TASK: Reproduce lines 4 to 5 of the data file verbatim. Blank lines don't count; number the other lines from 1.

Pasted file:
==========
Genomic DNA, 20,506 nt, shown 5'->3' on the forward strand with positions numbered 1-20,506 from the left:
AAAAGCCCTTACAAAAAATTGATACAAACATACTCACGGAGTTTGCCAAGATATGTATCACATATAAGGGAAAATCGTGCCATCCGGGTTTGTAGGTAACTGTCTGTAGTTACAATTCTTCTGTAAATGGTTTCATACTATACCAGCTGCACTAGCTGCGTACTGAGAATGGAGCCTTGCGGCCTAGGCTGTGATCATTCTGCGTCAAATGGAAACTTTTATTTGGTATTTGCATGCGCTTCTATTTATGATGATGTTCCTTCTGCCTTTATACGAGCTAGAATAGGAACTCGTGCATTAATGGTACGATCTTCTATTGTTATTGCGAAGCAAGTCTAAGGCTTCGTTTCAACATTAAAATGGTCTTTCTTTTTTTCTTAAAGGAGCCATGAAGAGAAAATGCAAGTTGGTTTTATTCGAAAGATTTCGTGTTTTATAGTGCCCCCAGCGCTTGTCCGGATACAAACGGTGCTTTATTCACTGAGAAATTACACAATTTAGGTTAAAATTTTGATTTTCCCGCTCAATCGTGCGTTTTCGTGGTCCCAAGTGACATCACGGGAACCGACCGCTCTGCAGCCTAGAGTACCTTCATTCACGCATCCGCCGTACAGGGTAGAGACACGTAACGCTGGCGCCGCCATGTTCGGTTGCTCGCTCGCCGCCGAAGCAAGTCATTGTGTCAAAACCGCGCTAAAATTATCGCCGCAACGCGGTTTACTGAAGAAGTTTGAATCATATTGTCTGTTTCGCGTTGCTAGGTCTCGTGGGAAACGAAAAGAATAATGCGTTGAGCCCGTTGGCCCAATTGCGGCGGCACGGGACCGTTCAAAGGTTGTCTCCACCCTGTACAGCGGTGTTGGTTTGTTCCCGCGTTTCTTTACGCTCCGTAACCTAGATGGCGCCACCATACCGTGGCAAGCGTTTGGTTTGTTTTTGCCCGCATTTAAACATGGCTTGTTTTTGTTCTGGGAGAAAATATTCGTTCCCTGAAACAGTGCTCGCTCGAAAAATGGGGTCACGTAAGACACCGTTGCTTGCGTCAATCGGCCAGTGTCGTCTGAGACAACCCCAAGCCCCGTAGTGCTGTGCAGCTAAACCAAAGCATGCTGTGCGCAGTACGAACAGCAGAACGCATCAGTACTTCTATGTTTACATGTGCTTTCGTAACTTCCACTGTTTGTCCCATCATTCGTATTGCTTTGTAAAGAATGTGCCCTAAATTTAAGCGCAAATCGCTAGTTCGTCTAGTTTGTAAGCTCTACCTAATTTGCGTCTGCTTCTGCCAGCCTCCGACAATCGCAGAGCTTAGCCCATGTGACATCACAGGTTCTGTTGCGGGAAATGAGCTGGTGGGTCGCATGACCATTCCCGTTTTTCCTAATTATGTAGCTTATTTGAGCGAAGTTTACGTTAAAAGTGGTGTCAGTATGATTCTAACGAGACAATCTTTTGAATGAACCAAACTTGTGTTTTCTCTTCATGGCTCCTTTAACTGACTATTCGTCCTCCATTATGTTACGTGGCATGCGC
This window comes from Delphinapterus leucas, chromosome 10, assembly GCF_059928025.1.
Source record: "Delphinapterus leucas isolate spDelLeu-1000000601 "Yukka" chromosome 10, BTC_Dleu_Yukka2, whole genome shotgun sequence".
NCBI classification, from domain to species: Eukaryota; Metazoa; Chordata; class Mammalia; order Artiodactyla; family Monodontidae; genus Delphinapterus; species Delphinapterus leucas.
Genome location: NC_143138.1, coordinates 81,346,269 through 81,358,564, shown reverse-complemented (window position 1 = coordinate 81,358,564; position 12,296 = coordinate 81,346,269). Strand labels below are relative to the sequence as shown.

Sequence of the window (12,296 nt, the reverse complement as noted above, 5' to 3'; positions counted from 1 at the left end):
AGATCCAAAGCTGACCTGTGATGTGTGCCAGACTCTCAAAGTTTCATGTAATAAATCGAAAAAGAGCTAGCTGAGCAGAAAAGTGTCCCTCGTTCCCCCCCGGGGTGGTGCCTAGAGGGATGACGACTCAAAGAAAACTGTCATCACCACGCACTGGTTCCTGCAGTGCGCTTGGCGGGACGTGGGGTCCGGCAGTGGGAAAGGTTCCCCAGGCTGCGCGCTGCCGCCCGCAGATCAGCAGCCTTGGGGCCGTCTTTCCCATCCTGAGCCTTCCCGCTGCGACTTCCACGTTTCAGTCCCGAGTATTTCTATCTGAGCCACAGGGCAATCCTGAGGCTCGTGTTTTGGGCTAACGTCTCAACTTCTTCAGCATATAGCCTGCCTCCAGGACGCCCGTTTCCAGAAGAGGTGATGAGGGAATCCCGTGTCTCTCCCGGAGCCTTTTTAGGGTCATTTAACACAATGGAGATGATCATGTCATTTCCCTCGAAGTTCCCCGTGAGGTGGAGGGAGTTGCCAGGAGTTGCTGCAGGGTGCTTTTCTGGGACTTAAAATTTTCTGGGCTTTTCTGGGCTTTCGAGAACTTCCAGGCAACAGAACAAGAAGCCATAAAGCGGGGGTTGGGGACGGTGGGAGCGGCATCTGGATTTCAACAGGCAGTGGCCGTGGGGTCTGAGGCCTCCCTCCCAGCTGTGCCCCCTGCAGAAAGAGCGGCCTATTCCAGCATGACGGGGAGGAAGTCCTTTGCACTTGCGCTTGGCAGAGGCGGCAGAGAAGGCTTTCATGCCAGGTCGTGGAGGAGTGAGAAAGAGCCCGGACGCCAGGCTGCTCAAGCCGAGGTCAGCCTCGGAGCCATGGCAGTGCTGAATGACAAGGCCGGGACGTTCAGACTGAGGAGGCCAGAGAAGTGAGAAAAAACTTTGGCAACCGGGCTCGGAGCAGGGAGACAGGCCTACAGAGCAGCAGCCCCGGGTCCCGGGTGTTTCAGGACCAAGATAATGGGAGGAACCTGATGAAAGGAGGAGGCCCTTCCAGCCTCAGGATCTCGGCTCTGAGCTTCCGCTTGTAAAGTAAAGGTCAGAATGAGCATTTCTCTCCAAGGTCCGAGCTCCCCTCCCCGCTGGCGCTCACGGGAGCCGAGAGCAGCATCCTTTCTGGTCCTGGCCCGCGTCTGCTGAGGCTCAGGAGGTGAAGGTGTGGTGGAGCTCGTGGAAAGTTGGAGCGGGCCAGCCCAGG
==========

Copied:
Source record: "Delphinapterus leucas isolate spDelLeu-1000000601 "Yukka" chromosome 10, BTC_Dleu_Yukka2, whole genome shotgun sequence".
NCBI classification, from domain to species: Eukaryota; Metazoa; Chordata; class Mammalia; order Artiodactyla; family Monodontidae; genus Delphinapterus; species Delphinapterus leucas.